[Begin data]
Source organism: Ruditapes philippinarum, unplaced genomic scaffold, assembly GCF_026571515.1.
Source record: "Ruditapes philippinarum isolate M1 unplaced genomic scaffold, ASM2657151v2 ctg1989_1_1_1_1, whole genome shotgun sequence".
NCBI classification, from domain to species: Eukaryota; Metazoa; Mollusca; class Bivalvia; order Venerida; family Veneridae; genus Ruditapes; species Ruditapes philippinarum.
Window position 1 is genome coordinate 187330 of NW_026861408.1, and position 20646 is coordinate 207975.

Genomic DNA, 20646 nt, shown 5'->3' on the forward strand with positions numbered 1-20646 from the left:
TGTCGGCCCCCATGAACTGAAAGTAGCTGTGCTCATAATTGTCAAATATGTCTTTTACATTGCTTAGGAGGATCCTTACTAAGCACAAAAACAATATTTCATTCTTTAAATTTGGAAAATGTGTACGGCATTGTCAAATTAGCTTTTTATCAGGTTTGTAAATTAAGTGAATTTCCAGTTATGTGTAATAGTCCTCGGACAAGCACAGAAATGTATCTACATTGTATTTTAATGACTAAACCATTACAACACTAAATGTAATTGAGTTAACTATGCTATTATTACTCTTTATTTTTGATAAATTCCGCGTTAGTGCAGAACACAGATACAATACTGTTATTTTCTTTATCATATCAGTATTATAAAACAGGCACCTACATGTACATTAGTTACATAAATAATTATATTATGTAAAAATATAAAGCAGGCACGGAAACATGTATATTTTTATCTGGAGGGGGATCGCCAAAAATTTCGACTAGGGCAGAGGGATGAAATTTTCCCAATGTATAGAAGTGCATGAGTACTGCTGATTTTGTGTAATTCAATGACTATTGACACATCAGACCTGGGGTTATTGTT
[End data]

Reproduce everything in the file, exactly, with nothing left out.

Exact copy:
Source organism: Ruditapes philippinarum, unplaced genomic scaffold, assembly GCF_026571515.1.
Source record: "Ruditapes philippinarum isolate M1 unplaced genomic scaffold, ASM2657151v2 ctg1989_1_1_1_1, whole genome shotgun sequence".
NCBI classification, from domain to species: Eukaryota; Metazoa; Mollusca; class Bivalvia; order Venerida; family Veneridae; genus Ruditapes; species Ruditapes philippinarum.
Window position 1 is genome coordinate 187330 of NW_026861408.1, and position 20646 is coordinate 207975.

Genomic DNA, 20646 nt, shown 5'->3' on the forward strand with positions numbered 1-20646 from the left:
TGTCGGCCCCCATGAACTGAAAGTAGCTGTGCTCATAATTGTCAAATATGTCTTTTACATTGCTTAGGAGGATCCTTACTAAGCACAAAAACAATATTTCATTCTTTAAATTTGGAAAATGTGTACGGCATTGTCAAATTAGCTTTTTATCAGGTTTGTAAATTAAGTGAATTTCCAGTTATGTGTAATAGTCCTCGGACAAGCACAGAAATGTATCTACATTGTATTTTAATGACTAAACCATTACAACACTAAATGTAATTGAGTTAACTATGCTATTATTACTCTTTATTTTTGATAAATTCCGCGTTAGTGCAGAACACAGATACAATACTGTTATTTTCTTTATCATATCAGTATTATAAAACAGGCACCTACATGTACATTAGTTACATAAATAATTATATTATGTAAAAATATAAAGCAGGCACGGAAACATGTATATTTTTATCTGGAGGGGGATCGCCAAAAATTTCGACTAGGGCAGAGGGATGAAATTTTCCCAATGTATAGAAGTGCATGAGTACTGCTGATTTTGTGTAATTCAATGACTATTGACACATCAGACCTGGGGTTATTGTT